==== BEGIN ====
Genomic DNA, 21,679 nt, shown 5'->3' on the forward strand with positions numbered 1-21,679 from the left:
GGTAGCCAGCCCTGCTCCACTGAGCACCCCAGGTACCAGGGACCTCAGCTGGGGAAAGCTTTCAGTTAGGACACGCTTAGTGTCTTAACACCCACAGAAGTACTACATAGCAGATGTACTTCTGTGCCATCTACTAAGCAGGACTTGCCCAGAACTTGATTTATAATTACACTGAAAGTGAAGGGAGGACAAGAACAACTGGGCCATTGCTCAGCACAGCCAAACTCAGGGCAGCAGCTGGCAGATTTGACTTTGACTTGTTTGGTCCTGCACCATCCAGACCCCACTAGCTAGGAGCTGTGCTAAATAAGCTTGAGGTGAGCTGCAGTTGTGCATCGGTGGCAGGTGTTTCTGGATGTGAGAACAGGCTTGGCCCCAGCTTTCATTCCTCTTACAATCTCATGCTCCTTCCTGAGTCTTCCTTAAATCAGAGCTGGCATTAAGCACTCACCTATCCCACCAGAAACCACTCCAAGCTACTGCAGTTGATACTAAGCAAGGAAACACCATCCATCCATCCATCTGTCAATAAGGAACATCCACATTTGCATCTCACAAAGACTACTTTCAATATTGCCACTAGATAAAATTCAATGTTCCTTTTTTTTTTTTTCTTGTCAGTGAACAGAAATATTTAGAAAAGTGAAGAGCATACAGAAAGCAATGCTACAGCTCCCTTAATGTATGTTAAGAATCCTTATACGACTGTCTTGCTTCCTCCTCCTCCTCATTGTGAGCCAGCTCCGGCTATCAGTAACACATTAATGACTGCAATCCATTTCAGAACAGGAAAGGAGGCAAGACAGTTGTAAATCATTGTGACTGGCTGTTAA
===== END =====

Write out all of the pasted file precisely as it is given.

Genomic DNA, 21,679 nt, shown 5'->3' on the forward strand with positions numbered 1-21,679 from the left:
GGTAGCCAGCCCTGCTCCACTGAGCACCCCAGGTACCAGGGACCTCAGCTGGGGAAAGCTTTCAGTTAGGACACGCTTAGTGTCTTAACACCCACAGAAGTACTACATAGCAGATGTACTTCTGTGCCATCTACTAAGCAGGACTTGCCCAGAACTTGATTTATAATTACACTGAAAGTGAAGGGAGGACAAGAACAACTGGGCCATTGCTCAGCACAGCCAAACTCAGGGCAGCAGCTGGCAGATTTGACTTTGACTTGTTTGGTCCTGCACCATCCAGACCCCACTAGCTAGGAGCTGTGCTAAATAAGCTTGAGGTGAGCTGCAGTTGTGCATCGGTGGCAGGTGTTTCTGGATGTGAGAACAGGCTTGGCCCCAGCTTTCATTCCTCTTACAATCTCATGCTCCTTCCTGAGTCTTCCTTAAATCAGAGCTGGCATTAAGCACTCACCTATCCCACCAGAAACCACTCCAAGCTACTGCAGTTGATACTAAGCAAGGAAACACCATCCATCCATCCATCTGTCAATAAGGAACATCCACATTTGCATCTCACAAAGACTACTTTCAATATTGCCACTAGATAAAATTCAATGTTCCTTTTTTTTTTTTTCTTGTCAGTGAACAGAAATATTTAGAAAAGTGAAGAGCATACAGAAAGCAATGCTACAGCTCCCTTAATGTATGTTAAGAATCCTTATACGACTGTCTTGCTTCCTCCTCCTCCTCATTGTGAGCCAGCTCCGGCTATCAGTAACACATTAATGACTGCAATCCATTTCAGAACAGGAAAGGAGGCAAGACAGTTGTAAATCATTGTGACTGGCTGTTAA